Last week, we headed to the land down under for the 12th International Conference of the International Building Performance Simulation Association (IBPSA). From November 14th to 16th in Sydney, Australia, simulation researchers, mechanical designers, government legislators and more came together with the local simulation user community for Building Simulation 2011, co-hosted by IBPSA Australasia and the Australian Institute of Refrigeration, Air-conditioning and Heating (AIRAH).
At the conference, we showcased and provided live software demos of VE-Pro, our suite of building performance simulation tools, and VE-Gaia, our architectural analysis tool. Our experts also had the opportunity to present a couple of research papers, one of which involved a case study of the William McCormack Place Stage 2 building, a government office building in Cairns, North Queensland. This paper explored key strategies used in the HVAC systems and discussed the thermal and CFD modeling involved during the earliest stages of the building design to optimize the building’s environmental performance.
The second paper we presented described two new indices to assess and benchmark building energy performance — the Climate Energy Index (CEI) and the Building Energy Index (BEI). In a nutshell, these globally-applicable energy indices were developed as a means of quantifying the climate impact on building energy performance, and distinguishing climate-related and climate-unrelated energy end uses. Our paper specifically described the derivation of the indices calculation methods, and presented some case study results based on two types of building models.
Overall, our team had a great time at the show meeting with others involved in the building performance simulation field. Regarding the papers we presented, they will be available on our website shortly — stay tuned!
What’s the equivalent of a Prius when it comes to green buildings? Well, the answer might be The Bullitt Center in Seattle, Washington. It just broke ground last week, and aims to be the first commercial building designed to carry its own environmental weight.
What does that mean — “carry its own environmental weight”?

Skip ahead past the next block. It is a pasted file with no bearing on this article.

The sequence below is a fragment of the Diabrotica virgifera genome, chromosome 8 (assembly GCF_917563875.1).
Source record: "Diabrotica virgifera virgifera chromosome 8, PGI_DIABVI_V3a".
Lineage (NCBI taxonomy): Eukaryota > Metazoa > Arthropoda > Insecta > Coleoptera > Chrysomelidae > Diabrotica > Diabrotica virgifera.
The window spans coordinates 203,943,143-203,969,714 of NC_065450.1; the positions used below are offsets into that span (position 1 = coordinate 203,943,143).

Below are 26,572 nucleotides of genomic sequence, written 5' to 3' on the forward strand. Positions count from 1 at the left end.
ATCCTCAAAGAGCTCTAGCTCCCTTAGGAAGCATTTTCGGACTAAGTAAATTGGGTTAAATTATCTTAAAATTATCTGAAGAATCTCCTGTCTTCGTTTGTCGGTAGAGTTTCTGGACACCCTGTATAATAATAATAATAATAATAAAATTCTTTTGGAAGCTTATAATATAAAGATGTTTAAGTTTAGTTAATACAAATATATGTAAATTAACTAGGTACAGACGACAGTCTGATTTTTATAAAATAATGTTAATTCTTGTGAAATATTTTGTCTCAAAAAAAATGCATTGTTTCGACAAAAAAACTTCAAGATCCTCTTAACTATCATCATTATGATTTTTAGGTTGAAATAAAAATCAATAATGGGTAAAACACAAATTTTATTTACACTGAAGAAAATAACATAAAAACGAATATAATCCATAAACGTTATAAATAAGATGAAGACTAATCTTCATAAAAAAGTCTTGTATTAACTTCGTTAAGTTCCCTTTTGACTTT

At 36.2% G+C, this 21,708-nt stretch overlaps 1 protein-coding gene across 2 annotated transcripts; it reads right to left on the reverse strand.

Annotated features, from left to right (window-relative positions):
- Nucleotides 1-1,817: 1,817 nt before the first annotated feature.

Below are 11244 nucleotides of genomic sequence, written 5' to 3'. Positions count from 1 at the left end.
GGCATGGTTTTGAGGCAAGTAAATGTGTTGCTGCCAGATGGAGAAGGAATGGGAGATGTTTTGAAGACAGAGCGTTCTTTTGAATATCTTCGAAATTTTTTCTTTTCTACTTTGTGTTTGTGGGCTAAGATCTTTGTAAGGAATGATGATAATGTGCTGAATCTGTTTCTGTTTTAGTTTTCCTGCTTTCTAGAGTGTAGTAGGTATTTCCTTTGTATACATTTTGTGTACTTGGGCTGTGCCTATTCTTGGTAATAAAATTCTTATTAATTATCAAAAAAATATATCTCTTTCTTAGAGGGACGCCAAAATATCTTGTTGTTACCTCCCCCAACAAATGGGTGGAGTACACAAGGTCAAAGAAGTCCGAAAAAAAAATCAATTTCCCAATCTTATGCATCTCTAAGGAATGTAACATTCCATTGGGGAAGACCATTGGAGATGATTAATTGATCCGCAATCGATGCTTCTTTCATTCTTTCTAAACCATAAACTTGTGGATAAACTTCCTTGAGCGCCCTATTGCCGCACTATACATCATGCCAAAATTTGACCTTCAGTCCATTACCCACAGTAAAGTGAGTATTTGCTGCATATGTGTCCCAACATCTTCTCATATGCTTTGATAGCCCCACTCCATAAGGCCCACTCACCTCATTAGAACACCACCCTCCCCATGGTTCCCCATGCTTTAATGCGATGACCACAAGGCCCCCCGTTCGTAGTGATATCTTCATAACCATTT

It means that this building is taking sustainable design to the next level. This building is designed to produce as much energy as it consumes. To provide its own water, its own sewage. If you want to drive to work, you’ll have to find an alternate parking lot. Parking at The Bullitt Center will be reserved for bikes only.
You might be scratching your head and thinking this is crazy. But this is what sustainable design is all about!
Denis Hayes, president and CEO of the Bullitt Foundation, was quoted in a Seattle Times feature about the project, saying this is what we should have been doing 5, 10 years ago.
Conventional office buildings are getting greener, Hayes acknowledges. Many developers are designing their projects with green features to qualify for LEED (Leadership in Energy and Environmental Design) certification, then marketing that label prominently.
But change isn’t happening fast enough to respond to climate change and other looming environmental problems, he said: “If the world had three or four centuries to address these challenges, we would be right on track.”
So what does this mean for our industry? This will force programs like LEED to take it to the next level, and for architects and designers to really incorporate sustainable design techniques into projects.
Building owners are going to be asking for these features in their buildings. And it’s possible, we just need to keep at it.
A few weeks back, the Boston Chapter of the International Building Performance Simulation Association (IBPSA) held a speaker session to investigate the topic of weather and building simulation. This seminar was Part 2 of the IBPSA’s “Big Uglies”. The “Big Uglies” represent four of the major unknowns in energy modelling: Occupancy, Plug Loads, Weather and Infiltration.
The group discussion was designed to tackle the impact of weather on building simulation and covered the following topics — “options for obtaining weather files for building simulation, the affects of weather on simulation results, future weather files, and related practices”.
This event caught my eye as climate and its impact on performance analysis has been on the IES agenda for a while now. Richard Quincey, Technical Director at IES explains, “To be truly sustainable, a building needs to last in excess of 100 years, and current design regulations and sustainability rating systems only require you to design against weather data that represents at best the next decade or so. Sustainable designs really need to make some assessment of the impact of climate change on determining built form suitability for the long term.”